Maud Lewis painter

Maud’s bent and twisted body – aged from a physically taxing lifetime –  drew in and, softly, expelled its final breath… at last she drifted away in peaceful silence.

I wanted to reach up and hug her comfortingly, consolingly, in my arms.

You see, some smiles are too rare, too precious, to be drained away like a diamond floating softly to the ocean depths, forever lost to this world.

MAUDIE… the movie. I think it could have been called A Beautiful Life.

I’m a bit of a cinephile… or probably more accurately, I’m a popcornophile who takes shameless advantage of moviegoing as an excuse for a salted-maize addiction.

The storylines and sense of transport I feel within a movie theatre are wondrously dreamlike. There’s an ambience of significance and awe in a darkened theatre that I don’t appreciate as fully when I watch films on the home screen.

What’s on this weekend?, I’d say to one of my young buddies.

In what seemed only a few moments ago, I relished taking the Main West bus to uptown Hamilton with one of my boyhood friends like Renato or Jerome – we’d wolf back the scrumptious Cheeseburger Platter at the Arch Restaurant before ambling down King Street to the Capitol Theatre or Palace Theatre.

I’d plunk my 2 quarters down – earnings from my paper route – onto the counter of the outside front booth, and then it was the obligatory pass by the snack bar for some popcorn and a Kit Kat chocolate bar.

We’d sit in the balcony of the cavernous theatre with the ornately sculptured, curved ceiling, before the screen flashed to life like an early summer sunrise, and then, Bridge Over The River Kwai, or Bonnie and Clyde, or James Bond (the oh-so-sauve Sean Connery variety) began.

bonnie-and-clyde-poster

The lights slowly dimmed, the curtain accordioned up to the ceiling.

The opening scene of Bonnie and Clyde began with the “click-click” Brownie camera sounds of the opening credits with black x white still photos of Faye Dunaway (Bonnie Parker) and Warren Beatty (Clyde Barrow) slowly fading away into murderous blood red.

To this day it remains my favourite opening montage to a movie ever. Talk about foreshadowing in the first breaths of a film.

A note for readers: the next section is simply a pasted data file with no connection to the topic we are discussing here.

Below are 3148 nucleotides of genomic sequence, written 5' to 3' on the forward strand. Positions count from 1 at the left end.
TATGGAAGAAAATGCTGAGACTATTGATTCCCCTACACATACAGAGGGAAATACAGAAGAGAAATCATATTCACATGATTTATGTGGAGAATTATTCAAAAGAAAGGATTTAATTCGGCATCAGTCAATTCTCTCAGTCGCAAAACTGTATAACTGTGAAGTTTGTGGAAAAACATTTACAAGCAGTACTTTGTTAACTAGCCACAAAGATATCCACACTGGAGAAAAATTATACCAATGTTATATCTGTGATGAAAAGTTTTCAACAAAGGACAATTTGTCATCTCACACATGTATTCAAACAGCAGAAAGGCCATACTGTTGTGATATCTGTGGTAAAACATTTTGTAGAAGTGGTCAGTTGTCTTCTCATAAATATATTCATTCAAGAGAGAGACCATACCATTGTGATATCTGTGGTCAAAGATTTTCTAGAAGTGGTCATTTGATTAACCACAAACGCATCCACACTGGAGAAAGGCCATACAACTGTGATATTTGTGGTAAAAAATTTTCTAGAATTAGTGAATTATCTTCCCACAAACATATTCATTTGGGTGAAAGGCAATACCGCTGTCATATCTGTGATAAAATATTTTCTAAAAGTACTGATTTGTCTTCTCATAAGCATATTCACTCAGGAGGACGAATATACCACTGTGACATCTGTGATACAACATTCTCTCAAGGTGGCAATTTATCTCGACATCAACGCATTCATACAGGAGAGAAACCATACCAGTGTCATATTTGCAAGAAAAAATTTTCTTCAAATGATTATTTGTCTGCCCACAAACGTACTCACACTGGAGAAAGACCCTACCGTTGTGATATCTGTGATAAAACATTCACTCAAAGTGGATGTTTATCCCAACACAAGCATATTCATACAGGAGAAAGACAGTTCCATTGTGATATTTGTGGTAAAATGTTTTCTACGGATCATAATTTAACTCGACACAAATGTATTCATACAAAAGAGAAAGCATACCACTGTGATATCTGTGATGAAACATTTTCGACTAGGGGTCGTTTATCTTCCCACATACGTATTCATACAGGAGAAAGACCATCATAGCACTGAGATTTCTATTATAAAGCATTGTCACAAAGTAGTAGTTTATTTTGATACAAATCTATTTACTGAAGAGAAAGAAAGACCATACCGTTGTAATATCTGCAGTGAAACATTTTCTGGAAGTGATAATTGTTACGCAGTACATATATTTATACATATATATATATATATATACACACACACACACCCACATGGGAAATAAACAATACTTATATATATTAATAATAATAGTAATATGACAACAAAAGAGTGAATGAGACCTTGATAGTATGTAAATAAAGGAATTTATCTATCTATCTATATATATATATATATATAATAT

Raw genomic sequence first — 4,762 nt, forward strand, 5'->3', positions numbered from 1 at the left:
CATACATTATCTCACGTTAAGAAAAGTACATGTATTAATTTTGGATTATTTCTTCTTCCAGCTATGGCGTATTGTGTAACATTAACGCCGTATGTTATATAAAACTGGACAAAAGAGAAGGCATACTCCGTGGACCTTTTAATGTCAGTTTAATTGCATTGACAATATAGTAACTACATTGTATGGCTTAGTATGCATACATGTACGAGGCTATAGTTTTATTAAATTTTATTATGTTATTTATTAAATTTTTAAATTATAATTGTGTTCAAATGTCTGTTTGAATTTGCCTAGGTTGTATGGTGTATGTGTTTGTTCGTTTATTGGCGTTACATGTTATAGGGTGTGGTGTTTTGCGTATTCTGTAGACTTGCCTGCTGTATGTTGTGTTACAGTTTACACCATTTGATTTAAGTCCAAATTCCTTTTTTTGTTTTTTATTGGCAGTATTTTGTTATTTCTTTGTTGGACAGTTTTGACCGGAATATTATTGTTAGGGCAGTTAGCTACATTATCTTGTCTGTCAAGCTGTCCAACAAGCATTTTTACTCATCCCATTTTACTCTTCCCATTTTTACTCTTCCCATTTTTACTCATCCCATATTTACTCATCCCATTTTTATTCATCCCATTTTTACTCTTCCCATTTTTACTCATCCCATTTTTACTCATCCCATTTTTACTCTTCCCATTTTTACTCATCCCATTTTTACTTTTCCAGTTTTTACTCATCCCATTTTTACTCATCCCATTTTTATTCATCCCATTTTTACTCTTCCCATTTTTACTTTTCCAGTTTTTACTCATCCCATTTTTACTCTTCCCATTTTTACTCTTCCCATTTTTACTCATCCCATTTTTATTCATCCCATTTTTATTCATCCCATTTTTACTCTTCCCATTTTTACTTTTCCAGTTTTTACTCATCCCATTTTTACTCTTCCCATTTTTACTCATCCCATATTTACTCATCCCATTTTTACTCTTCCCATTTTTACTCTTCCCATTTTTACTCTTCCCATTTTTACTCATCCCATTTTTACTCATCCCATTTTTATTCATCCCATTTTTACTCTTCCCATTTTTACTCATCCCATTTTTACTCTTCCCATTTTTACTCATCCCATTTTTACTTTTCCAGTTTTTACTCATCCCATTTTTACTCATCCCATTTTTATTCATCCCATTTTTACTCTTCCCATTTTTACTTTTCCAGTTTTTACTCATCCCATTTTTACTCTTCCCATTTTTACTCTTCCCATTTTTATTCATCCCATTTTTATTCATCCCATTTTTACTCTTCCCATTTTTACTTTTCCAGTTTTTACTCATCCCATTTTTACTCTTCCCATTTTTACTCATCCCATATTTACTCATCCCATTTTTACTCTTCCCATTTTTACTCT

As always, I’m in a constant state of cinematic awe over the writing and directing and acting abilities that can bring me so many real and imagined scenarios. I fall head-over-heels in disbelief at the spectacle, as if Santa really and truly does come down our chimney each Christmas.

Anyway, that’s neither here nor there because I’m here today to ramble on about a flick that we saw this week in the local Movieplex: an understated, almost unheard of cinematic wonder called Maudie.

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If ever a movie was made that could grab you by the curmudgeon’s heart and squeeze tender, gentle smiles with its story of unconventional love, this one is it.

The camera leads us along the “small” life of Maud Lewis – a severely arthritic woman passing her life in the rural Nova Scotia backwaters – that had my heart twisted in tender tangles.

What sets Maud story apart from the everyday ordinary is her strong will and capacity for painting simple things in colourful Folk Art-style.

Slowly over the years, an appreciative audience for her simple outdoor nature art scenes grows. In the 1970’s, two of her paintings were ordered by the Nixon White House.

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Maud’s tale of dealing with her arduous physical infirmities and the cruelties of the ones who should love her most is filled with compassion and sentiment so heartbreaking and yet still uplifting. Beautiful, touching, but never falling into syrupy or maudlin.

The mixture of movie art with painting art is lovingly expanded by the aching, alluring Maritimes’ backdrop through the seasons of the year, through the seasons of living.

MAUDIE… An exquisite, small film of a graceful, small life, done in a beautiful fashion that, like a tide returning to the eastern shoreline, brings home for me once again the notion that not everyone needs to, or must live life on the grand stage.

Greatness arrives in many guises, some never seen to the outside world.

No. More important to me is the essence of Maud Lewis, the reminder, that the final sketch of our lives surely should be a verb, an activity… not a noun, a passive observation.

MAUDIE-Poster-

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